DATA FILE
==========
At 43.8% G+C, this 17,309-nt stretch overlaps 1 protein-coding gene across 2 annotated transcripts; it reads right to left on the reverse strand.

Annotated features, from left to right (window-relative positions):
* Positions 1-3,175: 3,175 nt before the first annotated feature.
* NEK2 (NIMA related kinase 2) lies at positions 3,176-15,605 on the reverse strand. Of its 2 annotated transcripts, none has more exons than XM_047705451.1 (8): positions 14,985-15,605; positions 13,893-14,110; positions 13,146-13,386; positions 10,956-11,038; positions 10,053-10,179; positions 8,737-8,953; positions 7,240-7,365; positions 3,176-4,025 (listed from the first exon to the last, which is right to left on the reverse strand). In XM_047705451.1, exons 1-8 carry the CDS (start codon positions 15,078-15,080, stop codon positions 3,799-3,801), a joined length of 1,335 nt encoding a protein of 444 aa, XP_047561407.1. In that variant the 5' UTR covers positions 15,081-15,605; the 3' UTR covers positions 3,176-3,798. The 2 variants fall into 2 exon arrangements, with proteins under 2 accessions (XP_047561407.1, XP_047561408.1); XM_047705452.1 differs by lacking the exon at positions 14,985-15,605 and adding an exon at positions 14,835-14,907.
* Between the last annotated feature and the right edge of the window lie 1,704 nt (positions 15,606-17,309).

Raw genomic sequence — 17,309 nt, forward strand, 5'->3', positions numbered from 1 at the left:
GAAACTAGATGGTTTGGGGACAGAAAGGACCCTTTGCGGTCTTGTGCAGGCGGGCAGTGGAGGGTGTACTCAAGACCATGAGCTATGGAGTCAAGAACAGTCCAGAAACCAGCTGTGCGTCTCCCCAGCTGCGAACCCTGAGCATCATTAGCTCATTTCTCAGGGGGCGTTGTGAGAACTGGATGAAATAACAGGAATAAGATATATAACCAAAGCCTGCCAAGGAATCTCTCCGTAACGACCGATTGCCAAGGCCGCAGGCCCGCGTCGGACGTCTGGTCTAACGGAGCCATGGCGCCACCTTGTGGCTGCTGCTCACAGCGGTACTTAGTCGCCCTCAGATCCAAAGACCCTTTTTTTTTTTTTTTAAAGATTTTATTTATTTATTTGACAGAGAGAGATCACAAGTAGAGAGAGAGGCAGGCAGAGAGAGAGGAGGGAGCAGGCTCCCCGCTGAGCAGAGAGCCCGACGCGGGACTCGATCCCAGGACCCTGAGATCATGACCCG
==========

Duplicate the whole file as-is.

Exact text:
At 43.8% G+C, this 17,309-nt stretch overlaps 1 protein-coding gene across 2 annotated transcripts; it reads right to left on the reverse strand.

Annotated features, from left to right (window-relative positions):
* Positions 1-3,175: 3,175 nt before the first annotated feature.
* NEK2 (NIMA related kinase 2) lies at positions 3,176-15,605 on the reverse strand. Of its 2 annotated transcripts, none has more exons than XM_047705451.1 (8): positions 14,985-15,605; positions 13,893-14,110; positions 13,146-13,386; positions 10,956-11,038; positions 10,053-10,179; positions 8,737-8,953; positions 7,240-7,365; positions 3,176-4,025 (listed from the first exon to the last, which is right to left on the reverse strand). In XM_047705451.1, exons 1-8 carry the CDS (start codon positions 15,078-15,080, stop codon positions 3,799-3,801), a joined length of 1,335 nt encoding a protein of 444 aa, XP_047561407.1. In that variant the 5' UTR covers positions 15,081-15,605; the 3' UTR covers positions 3,176-3,798. The 2 variants fall into 2 exon arrangements, with proteins under 2 accessions (XP_047561407.1, XP_047561408.1); XM_047705452.1 differs by lacking the exon at positions 14,985-15,605 and adding an exon at positions 14,835-14,907.
* Between the last annotated feature and the right edge of the window lie 1,704 nt (positions 15,606-17,309).

Raw genomic sequence — 17,309 nt, forward strand, 5'->3', positions numbered from 1 at the left:
GAAACTAGATGGTTTGGGGACAGAAAGGACCCTTTGCGGTCTTGTGCAGGCGGGCAGTGGAGGGTGTACTCAAGACCATGAGCTATGGAGTCAAGAACAGTCCAGAAACCAGCTGTGCGTCTCCCCAGCTGCGAACCCTGAGCATCATTAGCTCATTTCTCAGGGGGCGTTGTGAGAACTGGATGAAATAACAGGAATAAGATATATAACCAAAGCCTGCCAAGGAATCTCTCCGTAACGACCGATTGCCAAGGCCGCAGGCCCGCGTCGGACGTCTGGTCTAACGGAGCCATGGCGCCACCTTGTGGCTGCTGCTCACAGCGGTACTTAGTCGCCCTCAGATCCAAAGACCCTTTTTTTTTTTTTTTAAAGATTTTATTTATTTATTTGACAGAGAGAGATCACAAGTAGAGAGAGAGGCAGGCAGAGAGAGAGGAGGGAGCAGGCTCCCCGCTGAGCAGAGAGCCCGACGCGGGACTCGATCCCAGGACCCTGAGATCATGACCCG